Elizabeth Holmes mum on marriage as trial gets delayed

Key Points
  • Elizabeth Holmes deflected questions about whether she was married.
  • Judge delayed the start of trial until 2020.
Elizabeth Holmes leaves U.S. District court in San Jose after a judge delayed her trial
Adriana Conte

Theranos founder Elizabeth Holmes walked out of federal court on Friday with a delay in her criminal fraud trial until 2020 — but she wouldn't say if she walked down the aisle.

CNBC approached Holmes, who wasn't wearing a ring, as she was leaving her car outside the U.S. District Courthouse in San Jose.

"Are congratulations in order for your marriage," CNBC asked Holmes.

"Elizabeth, are you legally married?"

Holmes remained silent.

Widespread media reports this month claimed Holmes tied the knot with Billy Evans, but there's been no official confirmation.

Holmes and co-defendant Ramesh "Sunny" Balwani are charged with nine counts of wire fraud and two counts of conspiracy to commit wire fraud with the now-defunct blood-testing company.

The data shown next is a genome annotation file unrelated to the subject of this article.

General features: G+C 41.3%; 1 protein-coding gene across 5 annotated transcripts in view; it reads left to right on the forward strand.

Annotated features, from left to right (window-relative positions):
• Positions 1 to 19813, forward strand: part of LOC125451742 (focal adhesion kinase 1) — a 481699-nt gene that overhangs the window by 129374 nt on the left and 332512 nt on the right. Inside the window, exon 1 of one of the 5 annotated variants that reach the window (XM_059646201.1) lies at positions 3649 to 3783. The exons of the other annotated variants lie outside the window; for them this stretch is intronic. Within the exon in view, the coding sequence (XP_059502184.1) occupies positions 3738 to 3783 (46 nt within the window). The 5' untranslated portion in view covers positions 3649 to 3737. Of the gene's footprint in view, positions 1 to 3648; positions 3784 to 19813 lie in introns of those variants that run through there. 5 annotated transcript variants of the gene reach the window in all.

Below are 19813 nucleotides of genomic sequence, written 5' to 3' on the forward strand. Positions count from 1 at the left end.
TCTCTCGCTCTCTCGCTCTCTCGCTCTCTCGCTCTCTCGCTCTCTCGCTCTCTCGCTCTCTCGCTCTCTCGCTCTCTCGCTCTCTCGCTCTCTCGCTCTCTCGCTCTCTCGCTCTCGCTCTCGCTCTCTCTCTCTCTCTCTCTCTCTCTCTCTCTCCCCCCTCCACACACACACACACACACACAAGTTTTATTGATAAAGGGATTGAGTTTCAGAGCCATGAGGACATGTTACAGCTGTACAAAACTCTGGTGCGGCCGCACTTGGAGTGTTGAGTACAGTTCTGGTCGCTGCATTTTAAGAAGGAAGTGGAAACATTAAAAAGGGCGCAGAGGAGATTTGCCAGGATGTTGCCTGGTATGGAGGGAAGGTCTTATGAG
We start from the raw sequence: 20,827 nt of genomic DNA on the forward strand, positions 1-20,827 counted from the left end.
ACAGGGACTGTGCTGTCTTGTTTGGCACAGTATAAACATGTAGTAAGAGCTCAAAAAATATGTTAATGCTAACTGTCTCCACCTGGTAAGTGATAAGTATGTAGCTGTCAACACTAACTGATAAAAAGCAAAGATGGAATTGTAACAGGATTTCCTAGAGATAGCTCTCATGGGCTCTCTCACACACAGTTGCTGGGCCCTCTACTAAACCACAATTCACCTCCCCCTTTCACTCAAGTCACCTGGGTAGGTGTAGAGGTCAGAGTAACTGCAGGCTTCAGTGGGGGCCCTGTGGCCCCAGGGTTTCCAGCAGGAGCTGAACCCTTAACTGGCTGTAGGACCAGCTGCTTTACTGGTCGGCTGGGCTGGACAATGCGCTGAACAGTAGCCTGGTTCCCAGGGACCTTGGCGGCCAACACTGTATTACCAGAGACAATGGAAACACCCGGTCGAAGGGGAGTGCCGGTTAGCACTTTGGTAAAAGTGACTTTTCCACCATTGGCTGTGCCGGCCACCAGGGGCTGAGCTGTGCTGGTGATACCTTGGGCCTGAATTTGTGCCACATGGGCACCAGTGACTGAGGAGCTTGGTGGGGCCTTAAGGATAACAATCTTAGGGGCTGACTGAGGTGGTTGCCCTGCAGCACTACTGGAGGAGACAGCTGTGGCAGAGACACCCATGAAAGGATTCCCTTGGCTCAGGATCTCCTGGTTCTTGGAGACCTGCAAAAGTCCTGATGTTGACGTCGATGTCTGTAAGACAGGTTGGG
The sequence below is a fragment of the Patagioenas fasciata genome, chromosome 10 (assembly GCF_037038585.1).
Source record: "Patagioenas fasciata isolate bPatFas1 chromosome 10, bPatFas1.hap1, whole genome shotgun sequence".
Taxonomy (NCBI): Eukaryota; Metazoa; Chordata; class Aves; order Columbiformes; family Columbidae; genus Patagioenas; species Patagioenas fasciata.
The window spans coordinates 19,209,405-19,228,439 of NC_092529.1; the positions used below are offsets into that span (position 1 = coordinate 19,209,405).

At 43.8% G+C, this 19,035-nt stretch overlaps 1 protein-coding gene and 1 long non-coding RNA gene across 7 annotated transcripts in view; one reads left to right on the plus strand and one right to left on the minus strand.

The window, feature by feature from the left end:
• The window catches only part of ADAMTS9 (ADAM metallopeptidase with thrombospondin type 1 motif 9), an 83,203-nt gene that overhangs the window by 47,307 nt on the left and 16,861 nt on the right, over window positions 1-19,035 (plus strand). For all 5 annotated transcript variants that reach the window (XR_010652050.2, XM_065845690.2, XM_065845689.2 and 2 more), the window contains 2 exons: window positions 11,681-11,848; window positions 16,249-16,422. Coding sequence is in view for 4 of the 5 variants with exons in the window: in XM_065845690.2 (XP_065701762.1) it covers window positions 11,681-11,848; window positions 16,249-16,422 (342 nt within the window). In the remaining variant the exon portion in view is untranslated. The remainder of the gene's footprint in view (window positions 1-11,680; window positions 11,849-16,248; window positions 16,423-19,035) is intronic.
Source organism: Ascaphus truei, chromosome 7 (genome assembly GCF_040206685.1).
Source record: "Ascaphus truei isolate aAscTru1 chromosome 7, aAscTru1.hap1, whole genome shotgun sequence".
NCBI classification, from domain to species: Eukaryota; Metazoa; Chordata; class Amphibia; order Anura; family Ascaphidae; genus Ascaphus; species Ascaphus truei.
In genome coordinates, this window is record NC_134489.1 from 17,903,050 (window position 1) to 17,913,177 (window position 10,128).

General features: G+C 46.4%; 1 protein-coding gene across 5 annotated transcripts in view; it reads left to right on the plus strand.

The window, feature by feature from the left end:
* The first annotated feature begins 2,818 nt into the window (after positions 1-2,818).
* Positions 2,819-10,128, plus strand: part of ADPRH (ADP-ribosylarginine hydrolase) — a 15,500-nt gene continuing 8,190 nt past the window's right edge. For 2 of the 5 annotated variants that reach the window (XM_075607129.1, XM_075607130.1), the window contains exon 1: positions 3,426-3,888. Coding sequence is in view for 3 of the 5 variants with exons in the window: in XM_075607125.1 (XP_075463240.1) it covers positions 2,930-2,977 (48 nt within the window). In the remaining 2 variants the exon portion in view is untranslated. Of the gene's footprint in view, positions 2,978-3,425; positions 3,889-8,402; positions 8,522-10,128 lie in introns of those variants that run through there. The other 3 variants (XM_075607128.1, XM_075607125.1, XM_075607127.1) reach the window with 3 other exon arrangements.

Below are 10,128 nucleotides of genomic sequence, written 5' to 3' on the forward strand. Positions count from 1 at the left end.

They each face up to 20 years in prison if convicted.

Inside the courtroom, Judge Edward Davila said the trial will begin on July 28, 2020, with jury selection.

The judge set aside three months for the trial.

During the hearing defense attorneys sparred with the government over claims that they're withholding critical documents.

"We have a lot of work to do. We want to be right and organized and we want to present a coherent defense to this court when this trial starts," Lance Wade, an attorney for Holmes, told the judge.

Prosecutors said the requested documents are in the hands of government agencies.

Davila instructed both sides to return on July 17 with an update.

Holmes founded Theranos, a blood-testing startup, in 2003 and grew the company to a valuation of $9 billion.

The Theranos promise was sweet: they could run hundreds of lab tests with just a drop or two of your blood.

A string of high profile people with deep pockets invested in Theranos, including Oracle founder Larry Ellison, venture capitalist Tim Draper, President Trump's education secretary Betsy DeVos and the Walton family, heir to the Walmart fortune.

But it all came crashing down after the Wall Street Journal revealed the company's claims were false in a series of articles beginning in October 2015.

The company shut down in September 2018.